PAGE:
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On God and Guilt: A Reply to Aaron Ridley

On God and Guilt: A Reply to Aaron Ridley 040 Risse (46-53) 3/21/05 12:13 PM Page 46 On God and Guilt: A Reply to Aaron Ridley Mathias Risse 1. Let me begin by distinguishing two conceptions of guilt. The first conceives of guilt as an experience of reprehensible failure in response to specific actions. I feel guilty if I break a promise for reasons that cannot justify this transgres- sion. This conception of guilt as a responsive attitude, which I call locally- reactive guilt, captures a tension in one’s agency that arises from a local failure. The second conception understands guilt as a condition that shapes one’s whole existence. Guilt, on this view, is a persistent feeling of imperfection. Such guilt, existential guilt, presupposes a reference point vis-à-vis which one’s life is so experienced. This reference is most plausibly a shared understanding of moral perfection within a community that is so demanding as to make it hard or impos- sible to live up to its standards. While the adoption of the Christian God offers one explanation for the emergence of such a shared understanding, other expla- nations of existential guilt are possible (see section 5 below). Existential guilt manifests itself especially in locally-reactive guilt, but there can be http://www.deepdyve.com/assets/images/DeepDyve-Logo-lg.png The Journal of Nietzsche Studies Penn State University Press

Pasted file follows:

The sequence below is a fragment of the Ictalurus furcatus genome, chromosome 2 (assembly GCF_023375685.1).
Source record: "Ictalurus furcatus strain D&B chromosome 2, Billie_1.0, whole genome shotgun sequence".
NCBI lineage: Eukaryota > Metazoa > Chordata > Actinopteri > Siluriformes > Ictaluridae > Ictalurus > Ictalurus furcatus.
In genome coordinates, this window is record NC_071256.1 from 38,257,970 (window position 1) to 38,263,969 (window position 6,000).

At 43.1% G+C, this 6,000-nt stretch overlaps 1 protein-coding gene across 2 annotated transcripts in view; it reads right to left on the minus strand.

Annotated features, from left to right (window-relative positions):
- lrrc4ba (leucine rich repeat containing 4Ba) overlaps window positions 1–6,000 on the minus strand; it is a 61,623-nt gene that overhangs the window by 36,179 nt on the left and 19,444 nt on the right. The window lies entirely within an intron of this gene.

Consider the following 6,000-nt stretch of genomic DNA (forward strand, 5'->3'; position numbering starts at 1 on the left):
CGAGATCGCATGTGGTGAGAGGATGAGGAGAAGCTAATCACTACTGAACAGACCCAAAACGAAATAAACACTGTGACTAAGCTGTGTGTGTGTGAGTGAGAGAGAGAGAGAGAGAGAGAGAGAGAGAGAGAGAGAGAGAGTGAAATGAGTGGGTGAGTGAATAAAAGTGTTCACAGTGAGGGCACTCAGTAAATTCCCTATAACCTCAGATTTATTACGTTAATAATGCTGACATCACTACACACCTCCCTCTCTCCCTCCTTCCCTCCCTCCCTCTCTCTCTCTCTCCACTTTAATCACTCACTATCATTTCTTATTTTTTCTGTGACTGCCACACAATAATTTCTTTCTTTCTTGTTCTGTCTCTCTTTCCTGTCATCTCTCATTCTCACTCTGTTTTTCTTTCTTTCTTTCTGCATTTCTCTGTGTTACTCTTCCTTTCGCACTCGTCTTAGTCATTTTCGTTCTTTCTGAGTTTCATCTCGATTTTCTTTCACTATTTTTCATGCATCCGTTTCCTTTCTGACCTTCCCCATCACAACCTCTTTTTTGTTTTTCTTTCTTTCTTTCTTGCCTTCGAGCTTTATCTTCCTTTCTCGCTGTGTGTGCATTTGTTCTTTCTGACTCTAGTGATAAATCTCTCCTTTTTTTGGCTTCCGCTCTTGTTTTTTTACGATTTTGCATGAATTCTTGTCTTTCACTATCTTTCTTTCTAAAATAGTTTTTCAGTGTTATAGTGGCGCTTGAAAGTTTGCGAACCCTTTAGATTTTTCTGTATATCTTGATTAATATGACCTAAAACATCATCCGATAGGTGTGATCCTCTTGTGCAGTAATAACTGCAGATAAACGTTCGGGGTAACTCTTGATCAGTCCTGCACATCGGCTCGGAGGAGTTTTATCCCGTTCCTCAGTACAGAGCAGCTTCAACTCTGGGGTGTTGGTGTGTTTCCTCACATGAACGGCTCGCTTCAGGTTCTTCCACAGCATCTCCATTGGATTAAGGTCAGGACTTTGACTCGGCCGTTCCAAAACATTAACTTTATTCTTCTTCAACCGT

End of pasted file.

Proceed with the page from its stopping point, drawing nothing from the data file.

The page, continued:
On God and Guilt: A Reply to Aaron Ridley

The Journal of Nietzsche Studies , Volume 29 (1) – May 9, 2005

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Publisher
Penn State University Press
Copyright
Copyright © 2005 The Friedrich Nietzsche Society.
ISSN
1538-4594

Abstract

040 Risse (46-53) 3/21/05 12:13 PM Page 46 On God and Guilt: A Reply to Aaron Ridley Mathias Risse 1. Let me begin by distinguishing two conceptions of guilt. The first conceives of guilt as an experience of reprehensible failure in response to specific actions. I feel guilty if I break a promise for reasons that cannot justify this transgres- sion. This conception of guilt as a responsive attitude, which I call locally- reactive guilt, captures a tension in one’s agency that arises from a local failure. The second conception understands guilt as a condition that shapes one’s whole existence. Guilt, on this view, is a persistent feeling of imperfection. Such guilt, existential guilt, presupposes a reference point vis-à-vis which one’s life is so experienced. This reference is most plausibly a shared understanding of moral perfection within a community that is so demanding as to make it hard or impos- sible to live up to its standards. While the adoption of the Christian God offers one explanation for the emergence of such a shared understanding, other expla- nations of existential guilt are possible (see section 5 below). Existential guilt manifests itself especially in locally-reactive guilt, but there can be

Journal

The Journal of Nietzsche StudiesPenn State University Press

Published: May 9, 2005

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